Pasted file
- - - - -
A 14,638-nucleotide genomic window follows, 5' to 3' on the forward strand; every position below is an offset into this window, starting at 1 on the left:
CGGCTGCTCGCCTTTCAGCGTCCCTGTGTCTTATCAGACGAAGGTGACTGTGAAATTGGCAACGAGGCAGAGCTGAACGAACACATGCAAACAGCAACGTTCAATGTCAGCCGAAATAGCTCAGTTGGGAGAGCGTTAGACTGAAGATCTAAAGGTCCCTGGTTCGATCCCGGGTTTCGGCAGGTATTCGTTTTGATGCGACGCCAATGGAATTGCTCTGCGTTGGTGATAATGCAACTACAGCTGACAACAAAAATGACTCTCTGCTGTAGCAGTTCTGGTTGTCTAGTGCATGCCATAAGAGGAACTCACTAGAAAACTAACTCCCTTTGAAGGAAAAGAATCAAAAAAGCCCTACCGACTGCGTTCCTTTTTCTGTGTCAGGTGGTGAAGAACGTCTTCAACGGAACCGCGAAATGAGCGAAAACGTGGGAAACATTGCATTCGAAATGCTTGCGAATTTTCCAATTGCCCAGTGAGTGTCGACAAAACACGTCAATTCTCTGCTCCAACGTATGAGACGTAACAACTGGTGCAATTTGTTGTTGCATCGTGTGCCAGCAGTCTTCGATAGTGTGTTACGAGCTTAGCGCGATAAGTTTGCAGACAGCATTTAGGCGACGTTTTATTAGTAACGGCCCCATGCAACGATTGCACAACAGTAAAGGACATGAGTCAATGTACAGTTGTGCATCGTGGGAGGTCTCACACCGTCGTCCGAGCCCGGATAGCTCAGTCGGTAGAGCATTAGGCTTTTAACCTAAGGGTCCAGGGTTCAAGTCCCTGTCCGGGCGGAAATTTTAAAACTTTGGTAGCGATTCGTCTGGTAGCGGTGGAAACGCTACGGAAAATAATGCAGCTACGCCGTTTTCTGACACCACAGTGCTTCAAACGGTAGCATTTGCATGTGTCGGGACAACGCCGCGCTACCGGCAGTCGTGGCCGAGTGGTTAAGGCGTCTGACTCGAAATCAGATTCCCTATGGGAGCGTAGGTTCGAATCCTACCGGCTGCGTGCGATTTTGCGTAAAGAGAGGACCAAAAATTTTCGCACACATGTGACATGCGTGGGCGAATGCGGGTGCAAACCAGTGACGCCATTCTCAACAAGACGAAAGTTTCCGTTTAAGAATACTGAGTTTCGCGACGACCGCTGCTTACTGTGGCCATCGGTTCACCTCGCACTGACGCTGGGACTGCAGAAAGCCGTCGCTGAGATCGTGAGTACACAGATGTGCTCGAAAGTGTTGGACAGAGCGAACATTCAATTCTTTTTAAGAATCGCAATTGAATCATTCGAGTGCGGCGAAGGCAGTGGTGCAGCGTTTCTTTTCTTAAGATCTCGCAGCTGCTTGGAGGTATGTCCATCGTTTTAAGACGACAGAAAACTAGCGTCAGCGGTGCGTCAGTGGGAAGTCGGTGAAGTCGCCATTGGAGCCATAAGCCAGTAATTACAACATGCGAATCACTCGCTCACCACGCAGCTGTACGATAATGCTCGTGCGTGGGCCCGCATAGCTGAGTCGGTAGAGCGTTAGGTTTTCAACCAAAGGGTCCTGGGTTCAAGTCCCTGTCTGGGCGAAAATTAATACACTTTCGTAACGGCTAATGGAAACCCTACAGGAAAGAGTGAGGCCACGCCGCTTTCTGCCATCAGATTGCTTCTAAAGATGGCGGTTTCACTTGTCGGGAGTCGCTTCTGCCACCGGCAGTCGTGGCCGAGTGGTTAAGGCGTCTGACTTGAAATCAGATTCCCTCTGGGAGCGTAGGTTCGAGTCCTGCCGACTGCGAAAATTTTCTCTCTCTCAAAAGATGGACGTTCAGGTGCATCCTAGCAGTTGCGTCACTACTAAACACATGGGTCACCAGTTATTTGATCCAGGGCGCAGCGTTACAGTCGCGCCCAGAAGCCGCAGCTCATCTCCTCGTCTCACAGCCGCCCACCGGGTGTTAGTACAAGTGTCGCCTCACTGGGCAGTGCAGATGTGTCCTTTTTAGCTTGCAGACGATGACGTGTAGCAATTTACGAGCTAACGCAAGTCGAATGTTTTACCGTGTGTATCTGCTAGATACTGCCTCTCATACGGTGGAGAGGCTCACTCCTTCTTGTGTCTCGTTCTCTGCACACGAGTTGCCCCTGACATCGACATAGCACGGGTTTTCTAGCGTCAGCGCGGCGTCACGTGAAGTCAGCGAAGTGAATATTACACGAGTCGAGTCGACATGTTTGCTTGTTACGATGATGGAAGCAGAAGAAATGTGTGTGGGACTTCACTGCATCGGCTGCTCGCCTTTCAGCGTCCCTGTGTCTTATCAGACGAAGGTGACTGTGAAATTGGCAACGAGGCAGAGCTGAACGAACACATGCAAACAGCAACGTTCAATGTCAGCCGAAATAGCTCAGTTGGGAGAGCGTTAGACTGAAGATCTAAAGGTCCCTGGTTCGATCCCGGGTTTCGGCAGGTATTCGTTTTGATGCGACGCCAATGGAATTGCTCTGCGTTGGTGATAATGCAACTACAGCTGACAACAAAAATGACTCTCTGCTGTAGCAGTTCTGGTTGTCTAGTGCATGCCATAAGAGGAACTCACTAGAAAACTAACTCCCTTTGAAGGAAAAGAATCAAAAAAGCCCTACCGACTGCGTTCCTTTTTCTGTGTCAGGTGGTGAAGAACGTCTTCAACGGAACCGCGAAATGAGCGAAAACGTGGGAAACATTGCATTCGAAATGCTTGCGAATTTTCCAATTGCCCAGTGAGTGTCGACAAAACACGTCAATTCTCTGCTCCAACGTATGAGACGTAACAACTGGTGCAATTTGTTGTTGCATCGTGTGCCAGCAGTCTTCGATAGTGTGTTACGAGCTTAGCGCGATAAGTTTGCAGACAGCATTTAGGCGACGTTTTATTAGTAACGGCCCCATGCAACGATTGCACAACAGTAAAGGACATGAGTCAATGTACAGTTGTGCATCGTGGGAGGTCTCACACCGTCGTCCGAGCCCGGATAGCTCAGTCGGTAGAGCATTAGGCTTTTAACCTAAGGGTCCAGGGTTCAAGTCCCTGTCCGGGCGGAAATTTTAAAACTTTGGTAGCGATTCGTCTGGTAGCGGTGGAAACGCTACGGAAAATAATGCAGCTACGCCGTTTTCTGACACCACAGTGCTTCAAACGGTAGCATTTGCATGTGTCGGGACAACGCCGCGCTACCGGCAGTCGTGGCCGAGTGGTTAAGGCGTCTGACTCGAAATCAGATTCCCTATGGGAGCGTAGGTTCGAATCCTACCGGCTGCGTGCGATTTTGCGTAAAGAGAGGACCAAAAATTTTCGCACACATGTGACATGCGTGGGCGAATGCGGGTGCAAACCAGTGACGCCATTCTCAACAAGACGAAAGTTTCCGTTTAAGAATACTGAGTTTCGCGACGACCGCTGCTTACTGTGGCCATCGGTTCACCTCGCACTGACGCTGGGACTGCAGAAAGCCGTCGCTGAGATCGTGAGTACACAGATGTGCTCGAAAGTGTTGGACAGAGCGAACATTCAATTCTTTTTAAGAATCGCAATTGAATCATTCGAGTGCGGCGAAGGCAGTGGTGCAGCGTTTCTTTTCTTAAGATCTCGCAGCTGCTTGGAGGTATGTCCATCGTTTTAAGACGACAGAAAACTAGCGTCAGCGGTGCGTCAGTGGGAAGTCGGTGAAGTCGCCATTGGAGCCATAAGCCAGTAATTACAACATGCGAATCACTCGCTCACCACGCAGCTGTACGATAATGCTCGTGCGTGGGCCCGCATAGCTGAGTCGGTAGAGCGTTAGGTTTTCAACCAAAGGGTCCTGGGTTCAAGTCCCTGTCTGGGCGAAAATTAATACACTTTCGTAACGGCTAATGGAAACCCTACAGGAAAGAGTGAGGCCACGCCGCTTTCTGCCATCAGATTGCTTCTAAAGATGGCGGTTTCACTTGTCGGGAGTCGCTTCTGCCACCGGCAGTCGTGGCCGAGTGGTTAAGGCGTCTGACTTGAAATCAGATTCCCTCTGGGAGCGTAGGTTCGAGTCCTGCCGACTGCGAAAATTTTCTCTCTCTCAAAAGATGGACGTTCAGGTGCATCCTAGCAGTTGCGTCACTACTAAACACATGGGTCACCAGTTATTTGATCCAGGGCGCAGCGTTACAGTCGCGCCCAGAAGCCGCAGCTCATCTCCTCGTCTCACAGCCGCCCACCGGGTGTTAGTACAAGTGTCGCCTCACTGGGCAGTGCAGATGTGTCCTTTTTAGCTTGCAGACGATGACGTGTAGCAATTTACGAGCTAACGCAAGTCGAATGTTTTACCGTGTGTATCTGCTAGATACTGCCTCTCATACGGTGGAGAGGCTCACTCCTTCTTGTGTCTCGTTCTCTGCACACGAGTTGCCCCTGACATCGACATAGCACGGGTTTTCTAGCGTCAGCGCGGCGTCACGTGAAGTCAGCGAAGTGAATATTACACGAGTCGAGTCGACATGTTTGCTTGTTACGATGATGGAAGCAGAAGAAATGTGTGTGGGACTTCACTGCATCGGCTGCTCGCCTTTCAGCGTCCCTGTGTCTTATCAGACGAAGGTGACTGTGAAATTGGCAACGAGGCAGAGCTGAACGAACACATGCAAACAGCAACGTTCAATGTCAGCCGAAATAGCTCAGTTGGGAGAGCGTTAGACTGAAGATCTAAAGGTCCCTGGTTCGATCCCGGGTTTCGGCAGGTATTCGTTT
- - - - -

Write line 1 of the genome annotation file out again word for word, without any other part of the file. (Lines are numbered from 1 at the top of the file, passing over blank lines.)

A 14,638-nucleotide genomic window follows, 5' to 3' on the forward strand; every position below is an offset into this window, starting at 1 on the left: